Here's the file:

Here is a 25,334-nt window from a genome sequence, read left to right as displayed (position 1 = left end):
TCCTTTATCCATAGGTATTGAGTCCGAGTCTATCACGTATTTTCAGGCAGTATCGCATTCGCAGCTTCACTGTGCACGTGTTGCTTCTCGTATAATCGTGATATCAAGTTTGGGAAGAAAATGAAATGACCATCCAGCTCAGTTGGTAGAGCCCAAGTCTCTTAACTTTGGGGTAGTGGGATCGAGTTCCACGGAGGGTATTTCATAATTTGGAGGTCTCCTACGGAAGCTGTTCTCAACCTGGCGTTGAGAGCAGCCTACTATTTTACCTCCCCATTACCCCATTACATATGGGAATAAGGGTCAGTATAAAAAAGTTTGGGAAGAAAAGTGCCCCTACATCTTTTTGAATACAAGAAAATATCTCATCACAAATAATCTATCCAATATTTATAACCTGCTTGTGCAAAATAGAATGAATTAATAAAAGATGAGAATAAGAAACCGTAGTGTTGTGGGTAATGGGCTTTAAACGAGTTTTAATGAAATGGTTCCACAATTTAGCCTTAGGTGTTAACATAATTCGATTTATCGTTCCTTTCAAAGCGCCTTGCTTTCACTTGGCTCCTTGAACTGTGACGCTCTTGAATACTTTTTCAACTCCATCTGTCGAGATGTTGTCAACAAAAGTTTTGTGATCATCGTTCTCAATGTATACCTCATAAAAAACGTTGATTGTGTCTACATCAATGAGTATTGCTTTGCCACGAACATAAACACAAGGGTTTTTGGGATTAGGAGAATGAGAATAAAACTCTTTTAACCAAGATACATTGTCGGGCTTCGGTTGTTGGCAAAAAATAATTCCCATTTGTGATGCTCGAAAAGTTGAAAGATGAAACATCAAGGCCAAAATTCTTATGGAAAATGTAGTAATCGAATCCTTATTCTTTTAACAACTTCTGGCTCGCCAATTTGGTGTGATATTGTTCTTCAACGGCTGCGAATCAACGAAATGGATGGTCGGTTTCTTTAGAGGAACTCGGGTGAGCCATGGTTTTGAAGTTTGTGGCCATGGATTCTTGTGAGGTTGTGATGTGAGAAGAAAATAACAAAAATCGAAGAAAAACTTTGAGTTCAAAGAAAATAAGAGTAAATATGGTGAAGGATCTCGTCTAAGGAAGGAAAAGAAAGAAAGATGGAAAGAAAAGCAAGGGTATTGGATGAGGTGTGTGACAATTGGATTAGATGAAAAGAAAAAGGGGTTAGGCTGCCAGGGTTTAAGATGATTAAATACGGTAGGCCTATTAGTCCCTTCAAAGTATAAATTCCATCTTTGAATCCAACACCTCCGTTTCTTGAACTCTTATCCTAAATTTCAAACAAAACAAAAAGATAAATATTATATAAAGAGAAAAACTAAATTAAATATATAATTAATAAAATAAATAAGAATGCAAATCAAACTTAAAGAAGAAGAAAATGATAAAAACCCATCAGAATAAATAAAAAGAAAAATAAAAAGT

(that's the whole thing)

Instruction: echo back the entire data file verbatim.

Here is a 25,334-nt window from a genome sequence, read left to right as displayed (position 1 = left end):
TCCTTTATCCATAGGTATTGAGTCCGAGTCTATCACGTATTTTCAGGCAGTATCGCATTCGCAGCTTCACTGTGCACGTGTTGCTTCTCGTATAATCGTGATATCAAGTTTGGGAAGAAAATGAAATGACCATCCAGCTCAGTTGGTAGAGCCCAAGTCTCTTAACTTTGGGGTAGTGGGATCGAGTTCCACGGAGGGTATTTCATAATTTGGAGGTCTCCTACGGAAGCTGTTCTCAACCTGGCGTTGAGAGCAGCCTACTATTTTACCTCCCCATTACCCCATTACATATGGGAATAAGGGTCAGTATAAAAAAGTTTGGGAAGAAAAGTGCCCCTACATCTTTTTGAATACAAGAAAATATCTCATCACAAATAATCTATCCAATATTTATAACCTGCTTGTGCAAAATAGAATGAATTAATAAAAGATGAGAATAAGAAACCGTAGTGTTGTGGGTAATGGGCTTTAAACGAGTTTTAATGAAATGGTTCCACAATTTAGCCTTAGGTGTTAACATAATTCGATTTATCGTTCCTTTCAAAGCGCCTTGCTTTCACTTGGCTCCTTGAACTGTGACGCTCTTGAATACTTTTTCAACTCCATCTGTCGAGATGTTGTCAACAAAAGTTTTGTGATCATCGTTCTCAATGTATACCTCATAAAAAACGTTGATTGTGTCTACATCAATGAGTATTGCTTTGCCACGAACATAAACACAAGGGTTTTTGGGATTAGGAGAATGAGAATAAAACTCTTTTAACCAAGATACATTGTCGGGCTTCGGTTGTTGGCAAAAAATAATTCCCATTTGTGATGCTCGAAAAGTTGAAAGATGAAACATCAAGGCCAAAATTCTTATGGAAAATGTAGTAATCGAATCCTTATTCTTTTAACAACTTCTGGCTCGCCAATTTGGTGTGATATTGTTCTTCAACGGCTGCGAATCAACGAAATGGATGGTCGGTTTCTTTAGAGGAACTCGGGTGAGCCATGGTTTTGAAGTTTGTGGCCATGGATTCTTGTGAGGTTGTGATGTGAGAAGAAAATAACAAAAATCGAAGAAAAACTTTGAGTTCAAAGAAAATAAGAGTAAATATGGTGAAGGATCTCGTCTAAGGAAGGAAAAGAAAGAAAGATGGAAAGAAAAGCAAGGGTATTGGATGAGGTGTGTGACAATTGGATTAGATGAAAAGAAAAAGGGGTTAGGCTGCCAGGGTTTAAGATGATTAAATACGGTAGGCCTATTAGTCCCTTCAAAGTATAAATTCCATCTTTGAATCCAACACCTCCGTTTCTTGAACTCTTATCCTAAATTTCAAACAAAACAAAAAGATAAATATTATATAAAGAGAAAAACTAAATTAAATATATAATTAATAAAATAAATAAGAATGCAAATCAAACTTAAAGAAGAAGAAAATGATAAAAACCCATCAGAATAAATAAAAAGAAAAATAAAAAGT